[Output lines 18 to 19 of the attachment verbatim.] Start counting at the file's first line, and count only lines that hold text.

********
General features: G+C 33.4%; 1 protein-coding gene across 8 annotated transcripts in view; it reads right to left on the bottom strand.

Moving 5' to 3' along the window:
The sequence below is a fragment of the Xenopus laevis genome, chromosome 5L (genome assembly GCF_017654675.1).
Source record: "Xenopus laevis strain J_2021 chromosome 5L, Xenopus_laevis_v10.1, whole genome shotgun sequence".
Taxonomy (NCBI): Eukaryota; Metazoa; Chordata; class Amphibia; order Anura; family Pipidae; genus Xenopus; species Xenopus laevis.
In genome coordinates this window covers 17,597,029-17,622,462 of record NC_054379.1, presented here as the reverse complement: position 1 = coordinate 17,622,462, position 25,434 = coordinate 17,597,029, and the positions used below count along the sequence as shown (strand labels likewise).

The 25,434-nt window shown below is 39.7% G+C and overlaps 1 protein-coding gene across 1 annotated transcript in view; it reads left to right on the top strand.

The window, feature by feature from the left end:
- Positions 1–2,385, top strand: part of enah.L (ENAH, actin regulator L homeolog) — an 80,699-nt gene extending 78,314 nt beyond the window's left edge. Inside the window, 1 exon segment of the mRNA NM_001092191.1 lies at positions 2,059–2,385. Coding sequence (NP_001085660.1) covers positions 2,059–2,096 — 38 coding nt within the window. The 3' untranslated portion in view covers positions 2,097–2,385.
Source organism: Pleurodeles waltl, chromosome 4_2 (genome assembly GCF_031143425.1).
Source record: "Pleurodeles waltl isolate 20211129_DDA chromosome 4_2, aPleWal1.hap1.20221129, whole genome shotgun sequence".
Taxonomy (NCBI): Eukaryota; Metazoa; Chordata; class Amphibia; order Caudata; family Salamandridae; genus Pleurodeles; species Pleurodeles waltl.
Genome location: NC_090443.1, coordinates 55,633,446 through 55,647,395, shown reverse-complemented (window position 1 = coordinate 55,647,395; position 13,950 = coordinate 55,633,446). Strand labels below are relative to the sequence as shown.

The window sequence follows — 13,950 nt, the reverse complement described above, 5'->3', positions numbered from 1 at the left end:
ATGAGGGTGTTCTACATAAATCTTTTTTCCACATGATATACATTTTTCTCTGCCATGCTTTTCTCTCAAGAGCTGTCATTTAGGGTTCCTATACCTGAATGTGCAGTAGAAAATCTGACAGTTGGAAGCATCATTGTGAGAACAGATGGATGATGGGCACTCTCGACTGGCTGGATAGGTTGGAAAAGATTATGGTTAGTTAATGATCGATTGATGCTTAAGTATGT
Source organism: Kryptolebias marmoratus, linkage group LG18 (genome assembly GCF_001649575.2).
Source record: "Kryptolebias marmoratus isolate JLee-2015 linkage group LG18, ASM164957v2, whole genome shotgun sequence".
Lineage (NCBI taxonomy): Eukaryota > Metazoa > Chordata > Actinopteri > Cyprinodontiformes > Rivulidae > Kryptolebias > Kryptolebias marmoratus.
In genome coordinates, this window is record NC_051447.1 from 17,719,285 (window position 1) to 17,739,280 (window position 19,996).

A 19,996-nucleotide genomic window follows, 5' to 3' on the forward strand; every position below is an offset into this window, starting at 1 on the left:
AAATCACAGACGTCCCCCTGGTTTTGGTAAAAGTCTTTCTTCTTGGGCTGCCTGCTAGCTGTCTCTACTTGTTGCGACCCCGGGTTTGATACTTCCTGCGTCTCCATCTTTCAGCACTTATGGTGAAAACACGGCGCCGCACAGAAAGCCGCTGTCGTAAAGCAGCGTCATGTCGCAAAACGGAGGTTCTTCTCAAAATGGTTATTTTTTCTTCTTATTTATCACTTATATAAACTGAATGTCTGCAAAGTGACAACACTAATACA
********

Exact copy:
Lineage (NCBI taxonomy): Eukaryota > Metazoa > Chordata > Actinopteri > Cyprinodontiformes > Rivulidae > Kryptolebias > Kryptolebias marmoratus.
In genome coordinates, this window is record NC_051447.1 from 17,719,285 (window position 1) to 17,739,280 (window position 19,996).